The Three Kinds of Mom Guilt
My Child Has A Problem.
This guilt comes on the moment you realize there’s a problem with your child. When they’re babies, that’s usually a health problem. This guilt may be the worst one out there because it has a concrete basis: your child is sick, injured, or disabled. As a mom, you feel like this must have something to do with you. You blame yourself and hear blame in things others say, whether it’s intended or not.
A great example of this is when Emmeric was hospitalized. The doctor told me, “You aren’t feeding your baby. You have no milk.” I have no idea if he intended to lay blame at my door, but I ran with it. I blamed myself for starving my child, and that mom guilt gutted me.
Other People Parent Differently.
This type of guilt might be instigated by posts shared by friends online, comments in mom groups, or visiting a friend’s home. You see people parenting, and suddenly you compare yourself to them. This person practices attachment parenting, that person is a helicopter parent. Your cousin wore her baby everywhere for his first three years of life. The lady down the street from you goes jogging with her child in a jogging stroller and looks fantastic doing it. This mom breastfeeds, but that mom bottle feeds.
Can I just say that there are as many different styles of parenting as there are parents? It is so easy to get overwhelmed here when you read articles, go to blogs, visit other families, and see things posted in mom groups. This kind of mom guilt should not grab us, but it does! We compare ourselves to others and question whether we’re giving our child enough love, affection, attention, food, stimulation, sleep, hugs, whatever! Or we question if we’re giving them too much! And the guilt just creeps in.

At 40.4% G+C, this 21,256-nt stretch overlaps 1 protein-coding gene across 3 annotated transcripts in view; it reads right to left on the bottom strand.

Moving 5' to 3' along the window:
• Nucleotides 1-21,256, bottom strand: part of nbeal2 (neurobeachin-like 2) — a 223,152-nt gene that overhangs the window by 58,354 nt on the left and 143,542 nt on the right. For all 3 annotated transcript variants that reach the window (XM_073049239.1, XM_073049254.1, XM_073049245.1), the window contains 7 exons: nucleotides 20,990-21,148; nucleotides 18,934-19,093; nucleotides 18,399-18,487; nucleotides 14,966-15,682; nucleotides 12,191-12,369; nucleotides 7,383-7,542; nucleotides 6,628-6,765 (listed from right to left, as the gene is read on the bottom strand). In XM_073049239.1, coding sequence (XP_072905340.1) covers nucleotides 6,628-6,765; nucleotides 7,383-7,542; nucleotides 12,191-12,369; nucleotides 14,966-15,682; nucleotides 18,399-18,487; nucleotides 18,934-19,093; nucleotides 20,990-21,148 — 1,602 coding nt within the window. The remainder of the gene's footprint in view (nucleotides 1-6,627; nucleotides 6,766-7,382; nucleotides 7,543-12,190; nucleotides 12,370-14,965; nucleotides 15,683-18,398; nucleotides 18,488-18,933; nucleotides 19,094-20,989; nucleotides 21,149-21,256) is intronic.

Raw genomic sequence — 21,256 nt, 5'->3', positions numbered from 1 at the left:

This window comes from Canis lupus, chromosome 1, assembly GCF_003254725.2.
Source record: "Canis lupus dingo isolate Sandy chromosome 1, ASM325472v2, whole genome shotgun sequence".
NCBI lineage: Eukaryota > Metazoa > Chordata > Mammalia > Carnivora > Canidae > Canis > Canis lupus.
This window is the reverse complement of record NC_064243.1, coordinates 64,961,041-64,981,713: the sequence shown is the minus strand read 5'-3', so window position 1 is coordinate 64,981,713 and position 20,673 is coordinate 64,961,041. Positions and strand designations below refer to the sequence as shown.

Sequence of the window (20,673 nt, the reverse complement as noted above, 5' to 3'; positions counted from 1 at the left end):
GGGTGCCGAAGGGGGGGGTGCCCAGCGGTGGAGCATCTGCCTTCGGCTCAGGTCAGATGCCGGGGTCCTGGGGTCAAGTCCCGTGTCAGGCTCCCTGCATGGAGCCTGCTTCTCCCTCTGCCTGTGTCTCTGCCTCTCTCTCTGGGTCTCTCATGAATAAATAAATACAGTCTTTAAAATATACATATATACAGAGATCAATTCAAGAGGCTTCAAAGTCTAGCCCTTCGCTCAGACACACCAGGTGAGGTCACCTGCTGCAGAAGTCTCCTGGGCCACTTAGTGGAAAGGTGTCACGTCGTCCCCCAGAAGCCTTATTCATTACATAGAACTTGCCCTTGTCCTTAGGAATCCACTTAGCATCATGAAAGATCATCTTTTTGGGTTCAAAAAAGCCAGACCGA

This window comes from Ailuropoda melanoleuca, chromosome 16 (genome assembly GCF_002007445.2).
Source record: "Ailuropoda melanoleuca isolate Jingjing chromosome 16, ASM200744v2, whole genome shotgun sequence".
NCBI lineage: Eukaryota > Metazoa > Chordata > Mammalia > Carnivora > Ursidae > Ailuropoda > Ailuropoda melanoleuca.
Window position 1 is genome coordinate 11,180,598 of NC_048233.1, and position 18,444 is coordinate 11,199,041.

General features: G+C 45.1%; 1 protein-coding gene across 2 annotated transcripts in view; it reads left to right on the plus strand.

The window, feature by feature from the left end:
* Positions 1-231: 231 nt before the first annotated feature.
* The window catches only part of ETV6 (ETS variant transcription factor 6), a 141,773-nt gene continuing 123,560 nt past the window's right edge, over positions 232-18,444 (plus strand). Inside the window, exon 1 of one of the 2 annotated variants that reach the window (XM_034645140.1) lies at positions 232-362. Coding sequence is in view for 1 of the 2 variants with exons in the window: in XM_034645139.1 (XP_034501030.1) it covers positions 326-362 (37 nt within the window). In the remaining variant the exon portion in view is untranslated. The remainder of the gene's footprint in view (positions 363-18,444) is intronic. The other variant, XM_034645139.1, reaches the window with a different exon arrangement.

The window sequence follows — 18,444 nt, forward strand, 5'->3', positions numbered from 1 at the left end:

Someone Criticized My Parenting Choices.
This guilt might be the most sinister because when we get criticized, we tend to think the worst of ourselves. I notice this happens a lot online. Sure, you might have a family member who disagrees with a decision or style of parenting you chose, and we all have family members who are loud and obnoxious about their beliefs. Friends might confront us with a decision we’ve made or make backhanded compliments about what they did differently. Online is a totally different ballgame.
I honestly believe some of us (I’m talking to myself here) give people too much power online. I find myself going to different parenting groups on Facebook and seeing how people respond to questions and comments. And I posted a few questions in some groups that I trust only to be told all the things I’m doing wrong.
Maybe You Relate?
Mom guilt makes us a little crazy. We question ourselves, wonder if people are judging us, and hope our child will forgive us for our mistakes. And if that’s not bad enough, we sometimes wonder if we can even do this mom thing or if we’re failing at it.
My friend, I hope you stay with me because on Friday I have some encouragement for you. Mom guilt does not have to rule your life. I plan to share more about why I thoroughly believe we need to stop guilt-tripping ourselves and learn to let go.
I make mistakes. My child gets sick or hurt. I parent in my own way. But that does not make me a bad mom. I know I’m talking to myself here when I say that I need to embrace being a mom rather than hold onto my mom guilt. How about you? Let me know what you think in the comments!